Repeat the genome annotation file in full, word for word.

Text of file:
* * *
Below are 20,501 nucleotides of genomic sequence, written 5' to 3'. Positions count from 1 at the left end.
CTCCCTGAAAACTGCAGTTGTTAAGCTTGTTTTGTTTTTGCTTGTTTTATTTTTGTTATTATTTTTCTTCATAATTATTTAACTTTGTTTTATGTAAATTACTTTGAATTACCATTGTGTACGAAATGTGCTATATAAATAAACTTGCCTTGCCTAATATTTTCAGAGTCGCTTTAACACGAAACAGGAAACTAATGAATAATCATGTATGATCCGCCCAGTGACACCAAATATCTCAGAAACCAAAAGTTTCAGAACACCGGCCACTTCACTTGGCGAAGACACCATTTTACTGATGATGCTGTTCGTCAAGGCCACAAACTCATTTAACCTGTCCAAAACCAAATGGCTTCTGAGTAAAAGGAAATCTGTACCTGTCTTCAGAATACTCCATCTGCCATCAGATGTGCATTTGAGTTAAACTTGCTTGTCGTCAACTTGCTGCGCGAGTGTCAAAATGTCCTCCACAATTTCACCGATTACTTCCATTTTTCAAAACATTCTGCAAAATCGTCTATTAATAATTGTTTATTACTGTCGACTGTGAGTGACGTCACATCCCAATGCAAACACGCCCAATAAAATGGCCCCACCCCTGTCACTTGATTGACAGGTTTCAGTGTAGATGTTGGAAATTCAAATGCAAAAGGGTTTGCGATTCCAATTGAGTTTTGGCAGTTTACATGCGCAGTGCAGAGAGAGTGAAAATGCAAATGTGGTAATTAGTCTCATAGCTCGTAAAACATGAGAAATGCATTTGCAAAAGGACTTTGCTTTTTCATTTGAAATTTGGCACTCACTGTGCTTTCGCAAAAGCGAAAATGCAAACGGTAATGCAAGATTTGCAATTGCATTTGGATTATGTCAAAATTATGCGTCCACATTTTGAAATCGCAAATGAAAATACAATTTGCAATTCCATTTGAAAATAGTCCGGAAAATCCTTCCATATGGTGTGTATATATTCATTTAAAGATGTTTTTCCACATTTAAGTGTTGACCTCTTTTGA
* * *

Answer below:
Below are 20,501 nucleotides of genomic sequence, written 5' to 3'. Positions count from 1 at the left end.
CTCCCTGAAAACTGCAGTTGTTAAGCTTGTTTTGTTTTTGCTTGTTTTATTTTTGTTATTATTTTTCTTCATAATTATTTAACTTTGTTTTATGTAAATTACTTTGAATTACCATTGTGTACGAAATGTGCTATATAAATAAACTTGCCTTGCCTAATATTTTCAGAGTCGCTTTAACACGAAACAGGAAACTAATGAATAATCATGTATGATCCGCCCAGTGACACCAAATATCTCAGAAACCAAAAGTTTCAGAACACCGGCCACTTCACTTGGCGAAGACACCATTTTACTGATGATGCTGTTCGTCAAGGCCACAAACTCATTTAACCTGTCCAAAACCAAATGGCTTCTGAGTAAAAGGAAATCTGTACCTGTCTTCAGAATACTCCATCTGCCATCAGATGTGCATTTGAGTTAAACTTGCTTGTCGTCAACTTGCTGCGCGAGTGTCAAAATGTCCTCCACAATTTCACCGATTACTTCCATTTTTCAAAACATTCTGCAAAATCGTCTATTAATAATTGTTTATTACTGTCGACTGTGAGTGACGTCACATCCCAATGCAAACACGCCCAATAAAATGGCCCCACCCCTGTCACTTGATTGACAGGTTTCAGTGTAGATGTTGGAAATTCAAATGCAAAAGGGTTTGCGATTCCAATTGAGTTTTGGCAGTTTACATGCGCAGTGCAGAGAGAGTGAAAATGCAAATGTGGTAATTAGTCTCATAGCTCGTAAAACATGAGAAATGCATTTGCAAAAGGACTTTGCTTTTTCATTTGAAATTTGGCACTCACTGTGCTTTCGCAAAAGCGAAAATGCAAACGGTAATGCAAGATTTGCAATTGCATTTGGATTATGTCAAAATTATGCGTCCACATTTTGAAATCGCAAATGAAAATACAATTTGCAATTCCATTTGAAAATAGTCCGGAAAATCCTTCCATATGGTGTGTATATATTCATTTAAAGATGTTTTTCCACATTTAAGTGTTGACCTCTTTTGA